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Ghostface Killah & Adrian Younge - 12 Reasons To Die

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Artist: Ghostface Killah & Adrian Younge

Album: 12 Reasons To Die

Label: Soul Temple

Review date: May. 23, 2013

Will Smith almost played the titular black avenger in Django Unchained. Before Jamie Foxx slipped into (then out of) the shackles and made the role his, director Quentin Tarantino offered the role to the former Fresh Prince. But Smith turned it down.

“I thought it was brilliant,” Smith told Entertainment Weekly of the role. “Just not for me.”

As odd as it would have been to see Smith as Django, it’d be odd to envision any other emcee than Dennis Coles, a.k.a. Ghostface Killah, a.k.a. Tony Starks as the star of giallo-flick-as-rap-album 12 Reasons To Die, scored by blaxploitation composer Adrian Younge.

Coles, rap’s most gifted crime-narrative poet, huffs and puffs through the gruff play-by-play as mafia lieutenant Tony Starks is betrayed then murdered then transformed to invincible dybbuk Ghostface Killah, and Younge matches him with a soundtrack that’s equally endowed of Younge’s Technicolor Black Dynamite soundtrack and classic Wu-Tang grime. Younge leaves plenty of space for Coles to spin his dark, twisted fantasies, expertly highlighting mood and emotion with exquisite attention to detail: The lithe funk of “The Rise of the Black Suits” implies the cocky strut of Tony Starks’s rise to criminal mogul; on “Enemies All Around You,” Younge plays up Starks’ paranoia with ghostly tremolo and a spectral vocal hook from The Delfonics’ William Hurt.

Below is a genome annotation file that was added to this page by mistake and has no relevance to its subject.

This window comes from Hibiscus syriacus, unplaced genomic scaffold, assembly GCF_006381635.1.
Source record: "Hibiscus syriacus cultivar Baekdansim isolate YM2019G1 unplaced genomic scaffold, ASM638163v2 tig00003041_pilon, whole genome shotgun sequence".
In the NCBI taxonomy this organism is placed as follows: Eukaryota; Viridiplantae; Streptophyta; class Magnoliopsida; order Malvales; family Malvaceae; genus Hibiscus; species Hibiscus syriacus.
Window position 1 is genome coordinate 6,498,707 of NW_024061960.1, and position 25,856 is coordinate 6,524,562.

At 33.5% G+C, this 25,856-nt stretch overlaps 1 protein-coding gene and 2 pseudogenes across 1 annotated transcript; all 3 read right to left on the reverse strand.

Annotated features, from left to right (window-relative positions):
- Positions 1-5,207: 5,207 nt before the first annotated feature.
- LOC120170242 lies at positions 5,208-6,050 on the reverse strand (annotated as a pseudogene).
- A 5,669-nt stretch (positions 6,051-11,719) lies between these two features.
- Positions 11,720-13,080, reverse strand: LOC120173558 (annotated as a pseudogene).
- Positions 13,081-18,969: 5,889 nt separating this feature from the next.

But too often, the narrative fails to meet the score. 12 Reasons’ plot is slapdash and threadbare, and certainly not aided by The RZA’s stilted, sledgehammer-subtle narration. While Coles is the unquestioned star, his supporting cast fails him, with Wu-Tang associates Masta Killa and Cappadonna turning in particularly sour guest verses.

Worse still, Coles might be the real problem. 12 Reasons doesn’t find Coles in poor form, but he’s nowhere near his Fishscale peak, in terms of lyrical depth or the intensity of his delivery. Clunky couplets are too littered throughout the narrative — including the woeful opening lines “Beware, son, I got the stare / Medusa / With the rope tied around your neck / It won’t get looser” — as are tired Wu-Tang Clan clichés. He sounds truly like himself on the few tracks he really sinks his teeth into (“The Rise of the Black Suits,” “Ghostface Killah,” “Sure Shot”), but he mostly coasts, bereft of his cocksure swagger and seemingly worn out by his fiendish grind.

Or could it be that Coles’s heart just isn’t into it any more? At 42, Coles isn’t a gangster any more. He’s found Islam, and given up drugs and drinking; he told FACT magazine that he wants to do “a God album, a positive album so the kids and everybody will understand what’s going on.” Is it possible that Coles, like Michael Corleone on the verge of forgoing sin, got pulled back in, just when he thought he was out?

It sure seems that way. Despite the fact that he’s reprising his own mythology, Coles just can’t seem to truly commit to the part, to truly make it his. Coles, sure, was right for the role. But maybe the role’s no longer right for him.

By Patrick Wall

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